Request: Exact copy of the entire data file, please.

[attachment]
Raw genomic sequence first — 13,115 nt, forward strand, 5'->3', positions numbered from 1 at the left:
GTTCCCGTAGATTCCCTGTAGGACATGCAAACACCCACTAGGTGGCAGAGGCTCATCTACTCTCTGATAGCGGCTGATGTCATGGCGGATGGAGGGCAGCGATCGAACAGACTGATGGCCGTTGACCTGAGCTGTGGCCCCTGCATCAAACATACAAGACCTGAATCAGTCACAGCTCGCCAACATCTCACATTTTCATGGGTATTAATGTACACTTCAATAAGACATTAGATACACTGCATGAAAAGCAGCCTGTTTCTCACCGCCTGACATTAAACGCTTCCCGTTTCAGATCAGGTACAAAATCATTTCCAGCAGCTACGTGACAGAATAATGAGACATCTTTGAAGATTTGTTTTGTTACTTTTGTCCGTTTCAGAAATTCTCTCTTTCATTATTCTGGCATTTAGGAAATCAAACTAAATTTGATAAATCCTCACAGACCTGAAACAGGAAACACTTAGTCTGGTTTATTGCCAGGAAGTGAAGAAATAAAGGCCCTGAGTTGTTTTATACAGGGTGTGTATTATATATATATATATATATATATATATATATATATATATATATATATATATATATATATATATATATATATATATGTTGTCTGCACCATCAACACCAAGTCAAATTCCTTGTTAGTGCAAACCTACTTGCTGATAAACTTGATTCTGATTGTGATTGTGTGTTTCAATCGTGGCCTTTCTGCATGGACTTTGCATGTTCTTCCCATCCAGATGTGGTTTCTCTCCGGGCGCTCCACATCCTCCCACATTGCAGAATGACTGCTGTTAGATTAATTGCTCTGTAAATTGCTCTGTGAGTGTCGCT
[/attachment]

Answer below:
Raw genomic sequence first — 13,115 nt, forward strand, 5'->3', positions numbered from 1 at the left:
GTTCCCGTAGATTCCCTGTAGGACATGCAAACACCCACTAGGTGGCAGAGGCTCATCTACTCTCTGATAGCGGCTGATGTCATGGCGGATGGAGGGCAGCGATCGAACAGACTGATGGCCGTTGACCTGAGCTGTGGCCCCTGCATCAAACATACAAGACCTGAATCAGTCACAGCTCGCCAACATCTCACATTTTCATGGGTATTAATGTACACTTCAATAAGACATTAGATACACTGCATGAAAAGCAGCCTGTTTCTCACCGCCTGACATTAAACGCTTCCCGTTTCAGATCAGGTACAAAATCATTTCCAGCAGCTACGTGACAGAATAATGAGACATCTTTGAAGATTTGTTTTGTTACTTTTGTCCGTTTCAGAAATTCTCTCTTTCATTATTCTGGCATTTAGGAAATCAAACTAAATTTGATAAATCCTCACAGACCTGAAACAGGAAACACTTAGTCTGGTTTATTGCCAGGAAGTGAAGAAATAAAGGCCCTGAGTTGTTTTATACAGGGTGTGTATTATATATATATATATATATATATATATATATATATATATATATATATATATATATATATATATATATATATATATGTTGTCTGCACCATCAACACCAAGTCAAATTCCTTGTTAGTGCAAACCTACTTGCTGATAAACTTGATTCTGATTGTGATTGTGTGTTTCAATCGTGGCCTTTCTGCATGGACTTTGCATGTTCTTCCCATCCAGATGTGGTTTCTCTCCGGGCGCTCCACATCCTCCCACATTGCAGAATGACTGCTGTTAGATTAATTGCTCTGTAAATTGCTCTGTGAGTGTCGCT